Probably one of the weirdest Super Bowl parties that I’ve ever heard of – and one that doesn’t seem to fit the man – was Ice-T’s “Tupper-bowl” party. It seems that Law & Order SVU’s Ice-T and his wife, Coco, partnered with Tupperware to host the first ever 'Tupper-bowl' party. According to a PR Newswire press release:

“The Tupperware Tailgate celebrated the culmination of an incredible football season for the New York Giants and the upcoming Super Bowl, as well as raised money for the Kips Bay Boys & Girls Club of America.

The party was held in a private lounge at Jay-Z's 40/40 club in New York and was the place to see and be seen. Over 200 guests were in attendance and celebrity highlights included: Oscar-winner, Tatum O'Neal; Sex and the City star, Chris Noth; Law and Order SVU stars Adam Beach and B.D. Wong; Frank Whaley from The Wire, and NBA players Vince Carter of the New Jersey Nets and Jason Williams of the Miami Heat.

"Tupperware unites us all. Tupperware's going to save the world," proclaimed party host, Ice-T. "We're all here tonight to root on our home team, have some fun and raise money for our local Boys & Girls Club friends."

Guests enjoyed "Tuppertini" cocktails and "bowl-food" themed hors d'oeuvres served in Tupperware, and danced to music provided by celebrity DJ, D-Nice. The crowd was treated to impromptu performances by Ice-T and renowned hip-hop legends such as Positive K, Smoothe Da Hustler, Khrist, Grandmaster Caz, Kool Herc, and Melly Mel.”


Now really – is Tupperware going to unite us all and save the world? Hmmm, don’t think that’s the answer.

In a separate news story, the Arizona Republic reports that Ice-T and his wife CoCo bought a home in the southern area of Chandler, Arizona. The Arizona Republic says:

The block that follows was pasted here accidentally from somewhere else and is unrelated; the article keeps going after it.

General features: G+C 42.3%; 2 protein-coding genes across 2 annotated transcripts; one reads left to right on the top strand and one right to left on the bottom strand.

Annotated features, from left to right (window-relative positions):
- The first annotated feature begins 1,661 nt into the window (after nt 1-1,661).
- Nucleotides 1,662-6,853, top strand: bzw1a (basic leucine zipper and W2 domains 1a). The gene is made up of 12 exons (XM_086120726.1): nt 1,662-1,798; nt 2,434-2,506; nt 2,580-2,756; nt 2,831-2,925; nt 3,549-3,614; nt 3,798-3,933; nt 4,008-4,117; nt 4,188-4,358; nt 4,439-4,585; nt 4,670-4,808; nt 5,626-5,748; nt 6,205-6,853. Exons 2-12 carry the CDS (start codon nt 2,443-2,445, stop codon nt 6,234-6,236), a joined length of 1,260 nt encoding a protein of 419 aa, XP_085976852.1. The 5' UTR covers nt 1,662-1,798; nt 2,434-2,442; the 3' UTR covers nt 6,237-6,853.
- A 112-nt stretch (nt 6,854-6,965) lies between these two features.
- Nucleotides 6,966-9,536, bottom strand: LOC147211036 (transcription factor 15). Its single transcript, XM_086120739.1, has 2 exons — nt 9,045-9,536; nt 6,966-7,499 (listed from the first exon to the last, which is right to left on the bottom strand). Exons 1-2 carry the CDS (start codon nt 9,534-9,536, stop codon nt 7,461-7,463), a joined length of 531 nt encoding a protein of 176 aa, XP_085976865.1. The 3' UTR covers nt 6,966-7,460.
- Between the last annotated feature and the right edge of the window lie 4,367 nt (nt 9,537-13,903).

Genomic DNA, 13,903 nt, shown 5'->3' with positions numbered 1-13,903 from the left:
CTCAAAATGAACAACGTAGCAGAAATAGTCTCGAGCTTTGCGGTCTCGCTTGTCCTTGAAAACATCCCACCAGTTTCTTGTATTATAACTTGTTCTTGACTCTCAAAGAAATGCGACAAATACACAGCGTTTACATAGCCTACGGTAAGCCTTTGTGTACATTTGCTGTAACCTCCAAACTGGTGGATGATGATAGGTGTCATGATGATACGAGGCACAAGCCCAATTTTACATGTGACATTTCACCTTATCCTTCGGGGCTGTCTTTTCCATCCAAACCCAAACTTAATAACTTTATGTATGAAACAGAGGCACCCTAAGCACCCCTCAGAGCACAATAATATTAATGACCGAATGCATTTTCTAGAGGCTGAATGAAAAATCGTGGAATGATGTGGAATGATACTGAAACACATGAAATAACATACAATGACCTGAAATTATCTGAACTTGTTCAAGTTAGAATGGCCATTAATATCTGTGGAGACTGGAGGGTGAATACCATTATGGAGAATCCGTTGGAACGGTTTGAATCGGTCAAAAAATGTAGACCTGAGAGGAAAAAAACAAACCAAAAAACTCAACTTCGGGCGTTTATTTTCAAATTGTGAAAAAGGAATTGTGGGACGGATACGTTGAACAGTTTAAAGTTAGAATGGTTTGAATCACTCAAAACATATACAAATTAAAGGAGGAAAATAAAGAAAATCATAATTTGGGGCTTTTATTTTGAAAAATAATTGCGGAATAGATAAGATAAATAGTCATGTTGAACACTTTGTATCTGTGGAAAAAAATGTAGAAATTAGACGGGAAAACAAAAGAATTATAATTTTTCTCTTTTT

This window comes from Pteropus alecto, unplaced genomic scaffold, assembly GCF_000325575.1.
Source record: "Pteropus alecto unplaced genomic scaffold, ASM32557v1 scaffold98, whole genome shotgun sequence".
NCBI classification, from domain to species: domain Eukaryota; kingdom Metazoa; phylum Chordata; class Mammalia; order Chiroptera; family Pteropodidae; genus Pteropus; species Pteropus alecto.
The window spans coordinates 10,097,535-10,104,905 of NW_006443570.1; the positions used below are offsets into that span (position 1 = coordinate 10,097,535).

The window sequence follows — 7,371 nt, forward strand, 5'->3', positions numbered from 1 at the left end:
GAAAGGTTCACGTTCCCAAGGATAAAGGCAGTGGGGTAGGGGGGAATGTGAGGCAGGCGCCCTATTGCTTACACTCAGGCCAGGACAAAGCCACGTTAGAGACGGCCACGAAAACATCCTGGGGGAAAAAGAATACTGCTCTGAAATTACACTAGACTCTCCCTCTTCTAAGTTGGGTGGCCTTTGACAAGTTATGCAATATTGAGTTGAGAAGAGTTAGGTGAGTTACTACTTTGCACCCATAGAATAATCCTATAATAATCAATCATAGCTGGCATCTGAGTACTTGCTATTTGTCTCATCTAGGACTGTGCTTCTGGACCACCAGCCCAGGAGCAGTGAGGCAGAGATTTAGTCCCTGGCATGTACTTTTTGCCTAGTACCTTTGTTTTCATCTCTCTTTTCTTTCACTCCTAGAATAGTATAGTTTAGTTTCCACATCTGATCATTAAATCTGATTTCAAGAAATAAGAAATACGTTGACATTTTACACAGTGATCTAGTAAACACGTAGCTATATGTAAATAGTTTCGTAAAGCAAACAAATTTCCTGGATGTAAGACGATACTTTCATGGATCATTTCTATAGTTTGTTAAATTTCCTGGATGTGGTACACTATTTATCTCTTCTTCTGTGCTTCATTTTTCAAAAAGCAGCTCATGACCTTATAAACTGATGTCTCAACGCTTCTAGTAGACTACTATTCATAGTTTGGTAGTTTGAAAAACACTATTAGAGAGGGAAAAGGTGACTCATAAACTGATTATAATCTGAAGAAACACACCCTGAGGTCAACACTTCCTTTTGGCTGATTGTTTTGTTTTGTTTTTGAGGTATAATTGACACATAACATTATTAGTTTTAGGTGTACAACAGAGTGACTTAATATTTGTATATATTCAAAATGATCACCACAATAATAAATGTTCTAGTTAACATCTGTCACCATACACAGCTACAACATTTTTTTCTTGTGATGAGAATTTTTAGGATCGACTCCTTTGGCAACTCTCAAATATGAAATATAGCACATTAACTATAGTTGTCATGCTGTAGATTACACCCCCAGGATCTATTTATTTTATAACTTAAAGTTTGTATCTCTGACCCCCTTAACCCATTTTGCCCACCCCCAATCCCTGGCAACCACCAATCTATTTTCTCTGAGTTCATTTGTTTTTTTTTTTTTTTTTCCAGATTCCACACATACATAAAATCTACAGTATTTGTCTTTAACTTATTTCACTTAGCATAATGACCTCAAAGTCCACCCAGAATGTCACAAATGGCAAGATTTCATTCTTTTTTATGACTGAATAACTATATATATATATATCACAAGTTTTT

“Rapper-turned-actor Ice-T and his swimsuit-model wife have purchased a home in a cozy south Chandler neighborhood, a place where they plan to unwind away from the celebrity limelight by blending into a sea of HOA-regulated color schemes.

Nicole "CoCo" Marrow, who seven years ago married the former Cop Killer rapper who now plays a cop on TV, bought a home in Carino Estates in October.

The real-estate purchase, she said, will put an end to six years of renting property in Tempe.

CoCo is from the area. Ice-T has a son who lives in the Valley. So, every winter and summer, during breaks from filming Law and Order: Special Victims Unit in New Jersey, the pair sojourn to the Valley.

"It's an escape out of the celebrity zone of New York or LA," Ice-T said, adding that it's close enough to Los Angeles and Las Vegas to make quick business trips.

Marrow bought the four-bedroom, two-bath house, a regular 2,447-square-foot Shea tract home largely indistinguishable from others on the street, for $435,000.

But neighbors say the celebrity couple have been renovating over the past several weeks and appear to be having extensive work done to the interior.

News of the famous folks moving in already is spreading on the street, which is in an ungated, unremarkable south Chandler neighborhood.

"My husband and I, we think it's very cool that somebody that we grew up with has moved into our neighborhood," said Nicole Hawkins, who lives across the street and owned an Ice-T cassette tape back in the day. "I saw him having CoCo pull her car into the garage, and I was like, 'Oh, my gosh, are you kidding me?'

"We just think it's a cool thing around here."